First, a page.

In both first and second language acquisition, the learner uses context clues, prior knowledge, and interaction to comprehend language. That’s why a learner’s proficiency, no matter if it’s a first or second language learner, can vary across situations.

A positive result in formal second language learning in older learners is that they are able to use more metacognitive processes in their learning process.  They can consciously analyze and manipulate grammatical structures, and they can explicitly describe how language works, which can not only help, but also speed the learning process.


Patsy Lightbown & Nina Spada. How Languages are Learned. Oxford University Press, USA; 4 edition  (March 21, 2013).

Case Study

18 out

“Vitória has learning difficulties and copes with the problems connected to her parents, who are in the process of a tempestuous divorce. Her major difficulty lies in keeping a focus on the subject, but she really wants to learn. Her teacher sends her regularly to “Plantão de Dúvidas” and she attends hopefully, but the results are less than their mutual desire. The teacher also contacts Vitória’s parents at predictable intervals, asking for their input and encouragement with regard to homework and study for tests. Vitória is afraid of her parents’ reaction to her low grades. She is also afraid of being in the spotlight, so it is hard to get her to participate in class”.

Image courtesy of [Ambro] / FreeDigitalPhotos.net

According to Zull, “there are extensive connections between the emotions centers (amygdala and basal structures) and the neocortex” (pag.223). Vitória’s learning cycle is being affected by her emotions in a not very positive way because it is causing her difficulties in school, even though she wants and tries to learn. From a brain perspective, her amygdala, that has connections with the cortex, is sending signals to her logical brain that makes it hard to pay attention to an abstract problem.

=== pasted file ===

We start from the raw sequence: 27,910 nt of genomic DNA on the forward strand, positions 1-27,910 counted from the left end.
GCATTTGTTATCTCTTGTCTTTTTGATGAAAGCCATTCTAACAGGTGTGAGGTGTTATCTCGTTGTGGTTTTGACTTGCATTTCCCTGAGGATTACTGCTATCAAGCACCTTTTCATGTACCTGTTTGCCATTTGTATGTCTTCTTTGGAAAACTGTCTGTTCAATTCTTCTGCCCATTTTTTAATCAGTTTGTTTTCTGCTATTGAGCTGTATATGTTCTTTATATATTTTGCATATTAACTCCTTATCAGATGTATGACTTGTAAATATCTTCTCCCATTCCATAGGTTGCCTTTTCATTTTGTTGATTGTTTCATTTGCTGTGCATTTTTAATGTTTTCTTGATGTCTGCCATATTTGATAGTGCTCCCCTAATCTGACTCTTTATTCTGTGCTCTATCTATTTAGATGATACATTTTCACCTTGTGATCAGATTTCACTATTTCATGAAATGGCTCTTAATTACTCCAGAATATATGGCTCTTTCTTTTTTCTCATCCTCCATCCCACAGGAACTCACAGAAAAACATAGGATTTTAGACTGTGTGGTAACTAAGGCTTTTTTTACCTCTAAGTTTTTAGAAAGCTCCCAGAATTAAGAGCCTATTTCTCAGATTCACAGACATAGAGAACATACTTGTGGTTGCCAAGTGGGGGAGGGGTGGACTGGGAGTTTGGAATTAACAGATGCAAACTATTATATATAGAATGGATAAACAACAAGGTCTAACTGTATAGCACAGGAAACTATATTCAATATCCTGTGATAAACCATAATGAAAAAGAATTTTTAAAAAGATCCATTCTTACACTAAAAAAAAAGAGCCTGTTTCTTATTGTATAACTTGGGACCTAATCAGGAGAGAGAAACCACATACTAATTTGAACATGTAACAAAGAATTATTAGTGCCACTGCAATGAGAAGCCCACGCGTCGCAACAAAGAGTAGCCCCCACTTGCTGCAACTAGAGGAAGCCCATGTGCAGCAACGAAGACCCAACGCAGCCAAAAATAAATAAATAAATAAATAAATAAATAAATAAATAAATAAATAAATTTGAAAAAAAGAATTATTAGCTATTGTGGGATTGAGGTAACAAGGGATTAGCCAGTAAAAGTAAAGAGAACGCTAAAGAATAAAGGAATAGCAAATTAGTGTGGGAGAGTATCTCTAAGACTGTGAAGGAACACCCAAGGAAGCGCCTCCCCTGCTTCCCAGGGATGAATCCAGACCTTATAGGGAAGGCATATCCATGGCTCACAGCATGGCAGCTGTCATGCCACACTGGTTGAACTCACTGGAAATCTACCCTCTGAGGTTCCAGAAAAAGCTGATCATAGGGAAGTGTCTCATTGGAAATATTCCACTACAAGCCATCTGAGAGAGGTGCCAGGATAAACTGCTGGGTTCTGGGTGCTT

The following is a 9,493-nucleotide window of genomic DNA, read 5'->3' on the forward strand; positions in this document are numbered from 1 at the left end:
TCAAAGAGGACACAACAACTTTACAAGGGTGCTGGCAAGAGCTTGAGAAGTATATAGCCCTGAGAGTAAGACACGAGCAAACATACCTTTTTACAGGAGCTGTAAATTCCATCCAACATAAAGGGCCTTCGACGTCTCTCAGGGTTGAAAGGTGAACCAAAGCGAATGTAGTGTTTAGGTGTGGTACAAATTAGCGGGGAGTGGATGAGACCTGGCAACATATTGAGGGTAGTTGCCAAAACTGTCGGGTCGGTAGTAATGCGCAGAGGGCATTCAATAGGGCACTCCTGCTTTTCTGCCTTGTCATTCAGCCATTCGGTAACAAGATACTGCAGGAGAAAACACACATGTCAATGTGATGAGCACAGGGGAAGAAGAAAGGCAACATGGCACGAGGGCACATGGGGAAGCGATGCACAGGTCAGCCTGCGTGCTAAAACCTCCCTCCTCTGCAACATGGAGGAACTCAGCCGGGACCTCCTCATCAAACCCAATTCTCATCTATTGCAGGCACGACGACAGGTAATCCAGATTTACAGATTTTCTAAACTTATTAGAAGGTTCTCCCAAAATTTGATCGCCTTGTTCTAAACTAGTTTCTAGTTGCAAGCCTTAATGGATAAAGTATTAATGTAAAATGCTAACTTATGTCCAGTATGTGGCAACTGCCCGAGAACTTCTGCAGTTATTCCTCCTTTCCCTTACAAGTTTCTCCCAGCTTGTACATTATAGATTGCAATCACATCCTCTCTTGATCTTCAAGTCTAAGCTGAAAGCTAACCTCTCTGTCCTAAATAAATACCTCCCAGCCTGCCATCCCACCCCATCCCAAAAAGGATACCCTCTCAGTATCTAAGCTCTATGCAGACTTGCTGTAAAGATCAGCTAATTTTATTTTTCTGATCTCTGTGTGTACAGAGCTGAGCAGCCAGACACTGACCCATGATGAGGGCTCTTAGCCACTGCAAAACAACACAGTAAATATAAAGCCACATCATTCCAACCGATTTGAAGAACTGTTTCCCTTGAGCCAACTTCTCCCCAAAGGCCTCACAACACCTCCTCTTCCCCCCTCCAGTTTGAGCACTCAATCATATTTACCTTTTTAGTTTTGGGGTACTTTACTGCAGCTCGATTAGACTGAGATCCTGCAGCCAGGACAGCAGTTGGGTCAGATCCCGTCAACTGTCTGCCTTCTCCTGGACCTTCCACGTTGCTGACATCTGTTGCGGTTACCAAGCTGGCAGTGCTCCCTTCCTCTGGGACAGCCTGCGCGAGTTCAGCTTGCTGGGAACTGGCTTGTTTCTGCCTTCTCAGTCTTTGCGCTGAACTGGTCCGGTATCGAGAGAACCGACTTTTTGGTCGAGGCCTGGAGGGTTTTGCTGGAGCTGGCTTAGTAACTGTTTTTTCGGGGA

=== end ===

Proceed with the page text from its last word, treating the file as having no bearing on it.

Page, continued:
Her teacher did all the things I thought at first, but then I realized that she/he was using different elements from the same path, meaning that all the solutions had to do with Vitória studying more. I think the teacher should look for different ways of engaging this girl, asking her to draw, or compose something that express how she feels. Maybe if her inner thoughts are connected to the task, she will feel more comfortable, and will internalize the theory. I believe that it is essential to tell her that she is not weak for going through this, that it is natural physiological process, and feelings become especially distracting when we really care about the answer to a problem, that would be the changes she is having to deal with.


James E. Zull. The Art of Changing the Brain: Enriching the Practice of Teaching by Exploring the Biology of Learning. Stylus Publishing; 1 edition (October 3, 2002).

Emotion and the Brain – An Analysis of two Classroom Activities

14 out

Image courtesy of [Ohmega1982] / FreeDigitalPhotos.net

Image courtesy of [Ohmega1982] / FreeDigitalPhotos.net

After watching two videos (Video 1 and Video 2), I am supposed to analyze them from a brain perspective and discuss a couple of questions:

(1) What concepts discussed in class (such as whole-brain learning, emotions, attention, memory, neuronal networks) have been engaged – or not?